One of my favorite overlooked PlayStation 2 titles is a 2003 brawler called War of the Monsters. Inspired by B-movies of the 1950s, the game let you choose from a wide variety of Kaiju and giant robots, then battle it out in a 3D arena full of vehicles and skyscrapers to destroy while tiny humans ran for their pitiful lives. It’s still a lot of fun 15 years later, and all the more impressive when you consider how much more difficult environmental destruction was back then.
There’s no question what the biggest fighting game of the year is, but you may have missed a smaller release from a few days before Smash Bros. Ultimate came out. Override: Mech City Brawl is a party game which puts you in the pilot’s seat of a 30-story mech, then tasks you with beating the bolts off a variety of mechanical and alien enemies. I was hopeful that Override would be a spiritual successor to War of the Monsters, but how does it stand on its own?
Override: Mech City Brawl (PC, [reviewed] PlayStation 4, Xbox One)
Developer: The Balance
Publisher: Modus Games
Released: December 4, 2018
Let’s get this out of the way: Despite some early comparisons, Override: Mech City Brawl has nothing to do with War of the Monsters apart from sharing some common inspirations. It’s probably not quite the Pacific Rim game you’re hoping for either, though it does have some cool features that can let you and some friends live out your Voltron or Power Ranger fantasies.
Override has a few different modes to play, but at its core it’s a fighting game starring a variety of big stompy robots. A dozen fighters are available from the outset, and nearly the entire roster is inspired by various animals. A couple are off-brand versions of famous ‘bots like Gundam or Mechagodzilla, but most are original creations. No matter which mech you pick, they all share some common moves and it’s very easy to pick up and play. Although you can use the mouse and keyboard in the PC version, it’s pretty clear the game was designed with controllers in mind and I found it played better with a Switch Pro Controller or Xbox 360 pad.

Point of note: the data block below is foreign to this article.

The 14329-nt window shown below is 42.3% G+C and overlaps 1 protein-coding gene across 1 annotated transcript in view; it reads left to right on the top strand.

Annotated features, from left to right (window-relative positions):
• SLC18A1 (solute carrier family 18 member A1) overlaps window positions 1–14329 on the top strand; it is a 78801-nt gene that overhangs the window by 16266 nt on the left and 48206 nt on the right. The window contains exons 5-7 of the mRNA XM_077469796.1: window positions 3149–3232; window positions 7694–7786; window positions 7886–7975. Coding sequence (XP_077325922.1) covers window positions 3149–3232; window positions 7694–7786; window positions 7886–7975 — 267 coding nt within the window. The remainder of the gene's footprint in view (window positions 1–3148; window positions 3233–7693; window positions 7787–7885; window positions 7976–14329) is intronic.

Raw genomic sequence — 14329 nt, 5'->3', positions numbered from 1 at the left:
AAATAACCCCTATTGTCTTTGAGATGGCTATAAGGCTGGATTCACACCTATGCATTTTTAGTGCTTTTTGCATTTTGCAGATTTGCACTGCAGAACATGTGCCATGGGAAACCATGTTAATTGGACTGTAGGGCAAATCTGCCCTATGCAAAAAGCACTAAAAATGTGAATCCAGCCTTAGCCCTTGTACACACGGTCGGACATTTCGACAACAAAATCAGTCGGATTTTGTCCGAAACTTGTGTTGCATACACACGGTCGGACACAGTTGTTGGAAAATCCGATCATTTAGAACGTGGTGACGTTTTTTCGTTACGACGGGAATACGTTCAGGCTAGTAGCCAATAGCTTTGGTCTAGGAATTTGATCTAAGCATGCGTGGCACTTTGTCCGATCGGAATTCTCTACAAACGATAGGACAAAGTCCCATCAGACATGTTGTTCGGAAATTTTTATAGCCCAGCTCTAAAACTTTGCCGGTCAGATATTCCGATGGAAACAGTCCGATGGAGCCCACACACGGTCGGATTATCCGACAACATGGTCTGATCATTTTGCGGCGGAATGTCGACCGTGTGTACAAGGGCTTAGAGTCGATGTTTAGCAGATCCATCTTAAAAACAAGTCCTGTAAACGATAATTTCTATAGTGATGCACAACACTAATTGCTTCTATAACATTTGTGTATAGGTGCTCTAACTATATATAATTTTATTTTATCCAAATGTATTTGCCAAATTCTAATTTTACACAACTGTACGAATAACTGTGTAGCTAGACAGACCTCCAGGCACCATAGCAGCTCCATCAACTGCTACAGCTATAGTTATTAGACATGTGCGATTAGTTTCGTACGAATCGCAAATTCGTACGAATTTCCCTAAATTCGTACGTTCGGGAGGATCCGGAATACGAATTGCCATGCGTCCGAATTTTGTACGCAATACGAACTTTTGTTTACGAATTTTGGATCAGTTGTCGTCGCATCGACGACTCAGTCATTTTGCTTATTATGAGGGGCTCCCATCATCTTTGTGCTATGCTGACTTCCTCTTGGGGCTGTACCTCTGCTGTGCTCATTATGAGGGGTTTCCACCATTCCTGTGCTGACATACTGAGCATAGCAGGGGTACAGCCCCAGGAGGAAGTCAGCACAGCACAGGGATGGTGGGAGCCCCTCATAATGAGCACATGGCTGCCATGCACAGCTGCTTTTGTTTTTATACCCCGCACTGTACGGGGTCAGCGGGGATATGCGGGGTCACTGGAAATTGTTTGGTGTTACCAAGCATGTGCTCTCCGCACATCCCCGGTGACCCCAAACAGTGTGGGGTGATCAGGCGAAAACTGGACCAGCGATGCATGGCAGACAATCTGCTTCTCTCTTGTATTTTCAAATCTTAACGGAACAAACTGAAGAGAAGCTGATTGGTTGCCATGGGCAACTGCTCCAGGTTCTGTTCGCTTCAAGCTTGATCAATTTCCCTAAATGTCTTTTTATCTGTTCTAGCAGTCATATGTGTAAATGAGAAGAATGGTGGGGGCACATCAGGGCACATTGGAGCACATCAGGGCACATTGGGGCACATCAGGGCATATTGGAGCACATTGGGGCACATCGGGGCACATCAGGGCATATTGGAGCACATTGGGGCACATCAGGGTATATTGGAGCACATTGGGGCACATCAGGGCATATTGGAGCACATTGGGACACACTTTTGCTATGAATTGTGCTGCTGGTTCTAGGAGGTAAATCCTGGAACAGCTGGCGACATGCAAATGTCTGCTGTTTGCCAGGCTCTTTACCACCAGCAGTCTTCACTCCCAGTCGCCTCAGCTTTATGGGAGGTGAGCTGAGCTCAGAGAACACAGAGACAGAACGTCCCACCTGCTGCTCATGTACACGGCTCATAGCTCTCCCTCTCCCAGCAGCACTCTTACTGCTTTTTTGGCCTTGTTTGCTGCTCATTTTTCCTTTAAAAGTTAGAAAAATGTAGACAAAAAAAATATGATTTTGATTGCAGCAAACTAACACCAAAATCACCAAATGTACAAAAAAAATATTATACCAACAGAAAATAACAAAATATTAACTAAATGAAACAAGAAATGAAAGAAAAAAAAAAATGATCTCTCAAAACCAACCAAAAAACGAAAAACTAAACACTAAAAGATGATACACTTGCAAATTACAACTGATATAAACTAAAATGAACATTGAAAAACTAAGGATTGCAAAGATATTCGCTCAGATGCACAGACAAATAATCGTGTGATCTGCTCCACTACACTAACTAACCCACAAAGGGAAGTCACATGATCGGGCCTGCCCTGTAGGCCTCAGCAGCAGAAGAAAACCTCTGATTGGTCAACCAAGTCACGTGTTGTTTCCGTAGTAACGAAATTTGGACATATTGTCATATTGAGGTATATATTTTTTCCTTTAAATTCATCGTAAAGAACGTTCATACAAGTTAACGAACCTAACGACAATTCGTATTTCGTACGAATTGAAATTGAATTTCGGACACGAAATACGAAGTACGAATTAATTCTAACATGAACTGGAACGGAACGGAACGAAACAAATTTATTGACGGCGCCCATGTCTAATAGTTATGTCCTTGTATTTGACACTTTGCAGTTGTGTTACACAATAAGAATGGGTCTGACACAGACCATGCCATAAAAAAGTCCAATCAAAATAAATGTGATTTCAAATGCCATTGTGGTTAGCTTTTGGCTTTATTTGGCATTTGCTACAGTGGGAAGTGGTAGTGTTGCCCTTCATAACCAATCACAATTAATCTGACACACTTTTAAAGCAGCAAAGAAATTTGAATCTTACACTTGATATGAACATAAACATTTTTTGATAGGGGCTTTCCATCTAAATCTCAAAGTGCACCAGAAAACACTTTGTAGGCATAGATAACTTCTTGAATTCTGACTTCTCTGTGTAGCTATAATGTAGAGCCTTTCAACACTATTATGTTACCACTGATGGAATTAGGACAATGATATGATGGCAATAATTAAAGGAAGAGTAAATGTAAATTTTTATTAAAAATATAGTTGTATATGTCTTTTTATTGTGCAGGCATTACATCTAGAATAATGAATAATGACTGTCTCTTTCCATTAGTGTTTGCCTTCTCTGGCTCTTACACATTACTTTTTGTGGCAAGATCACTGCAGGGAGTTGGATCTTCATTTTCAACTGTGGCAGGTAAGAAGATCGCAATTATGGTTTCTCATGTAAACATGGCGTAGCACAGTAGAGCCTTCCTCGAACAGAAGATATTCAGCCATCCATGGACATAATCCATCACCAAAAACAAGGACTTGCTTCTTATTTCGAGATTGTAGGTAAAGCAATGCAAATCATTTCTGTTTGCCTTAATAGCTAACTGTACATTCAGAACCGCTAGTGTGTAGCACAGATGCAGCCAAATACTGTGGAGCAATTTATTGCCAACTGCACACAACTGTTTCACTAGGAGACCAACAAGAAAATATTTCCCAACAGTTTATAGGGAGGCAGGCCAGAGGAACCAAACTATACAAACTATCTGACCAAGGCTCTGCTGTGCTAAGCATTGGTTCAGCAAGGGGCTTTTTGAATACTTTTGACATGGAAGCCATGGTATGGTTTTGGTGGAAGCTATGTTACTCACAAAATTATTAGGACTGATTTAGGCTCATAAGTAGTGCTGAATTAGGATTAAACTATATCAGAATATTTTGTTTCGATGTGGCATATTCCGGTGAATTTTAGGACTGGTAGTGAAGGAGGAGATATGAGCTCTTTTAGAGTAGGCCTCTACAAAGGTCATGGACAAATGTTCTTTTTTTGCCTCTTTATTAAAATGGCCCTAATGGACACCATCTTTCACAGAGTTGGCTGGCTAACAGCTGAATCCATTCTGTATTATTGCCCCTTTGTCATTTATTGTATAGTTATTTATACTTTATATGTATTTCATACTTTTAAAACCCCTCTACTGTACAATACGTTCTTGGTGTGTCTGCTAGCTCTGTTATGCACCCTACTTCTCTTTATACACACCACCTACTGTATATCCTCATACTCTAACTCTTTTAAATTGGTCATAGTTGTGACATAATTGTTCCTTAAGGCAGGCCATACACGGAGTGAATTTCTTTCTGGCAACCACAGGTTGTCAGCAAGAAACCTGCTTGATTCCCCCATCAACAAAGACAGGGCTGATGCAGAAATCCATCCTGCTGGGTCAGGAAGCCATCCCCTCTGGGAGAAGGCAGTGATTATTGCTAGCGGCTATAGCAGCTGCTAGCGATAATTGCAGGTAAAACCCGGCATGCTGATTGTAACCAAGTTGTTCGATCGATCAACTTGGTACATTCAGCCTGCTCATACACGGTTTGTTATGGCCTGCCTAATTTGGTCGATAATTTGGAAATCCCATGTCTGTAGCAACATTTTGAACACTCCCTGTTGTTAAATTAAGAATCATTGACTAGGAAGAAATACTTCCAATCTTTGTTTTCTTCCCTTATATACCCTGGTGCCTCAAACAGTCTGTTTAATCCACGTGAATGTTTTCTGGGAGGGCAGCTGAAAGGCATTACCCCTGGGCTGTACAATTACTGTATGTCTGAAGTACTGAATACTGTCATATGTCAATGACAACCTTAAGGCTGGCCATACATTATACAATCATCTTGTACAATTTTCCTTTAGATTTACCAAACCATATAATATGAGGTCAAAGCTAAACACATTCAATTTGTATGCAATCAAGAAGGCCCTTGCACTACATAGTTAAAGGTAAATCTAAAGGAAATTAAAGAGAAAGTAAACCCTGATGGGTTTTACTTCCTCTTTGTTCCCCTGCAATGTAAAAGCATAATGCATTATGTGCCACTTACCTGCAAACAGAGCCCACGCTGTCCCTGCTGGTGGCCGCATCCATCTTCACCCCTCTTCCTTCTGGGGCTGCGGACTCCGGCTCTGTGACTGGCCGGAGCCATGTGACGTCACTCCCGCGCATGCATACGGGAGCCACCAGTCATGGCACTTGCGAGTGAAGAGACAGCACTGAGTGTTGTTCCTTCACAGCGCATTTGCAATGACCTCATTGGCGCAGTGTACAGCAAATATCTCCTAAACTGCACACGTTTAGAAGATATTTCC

Each of your robot’s limbs are mapped to a different button, so you can choose which arms or legs to attack with. You can soft lock-on to enemies, but you’ll lose it if they get too far away from you. Every ‘bot has a personal shield and a dash move they can use to evade attacks, and they’ll earn charge toward a super meter the longer they stay in the fight. There’s also a heat meter below each robot’s stamina bar, and attacking too aggressively will overheat your mech, leaving you vulnerable to counterattacks for a few seconds.
Oversized weapon pods rain down on the battlefield from time to time, and you can pick these up to augment your already impressive combat abilities. These can be anything from ballistic shields to railguns and grenade launchers, and there are lots of melee weapons including energy blades, a massive hammer, and a 100-foot-wide frying pan. You can even equip a sword or gun in one hand and a shield in the other if they’re size appropriate, or toss mega-sized grenades at your opponents.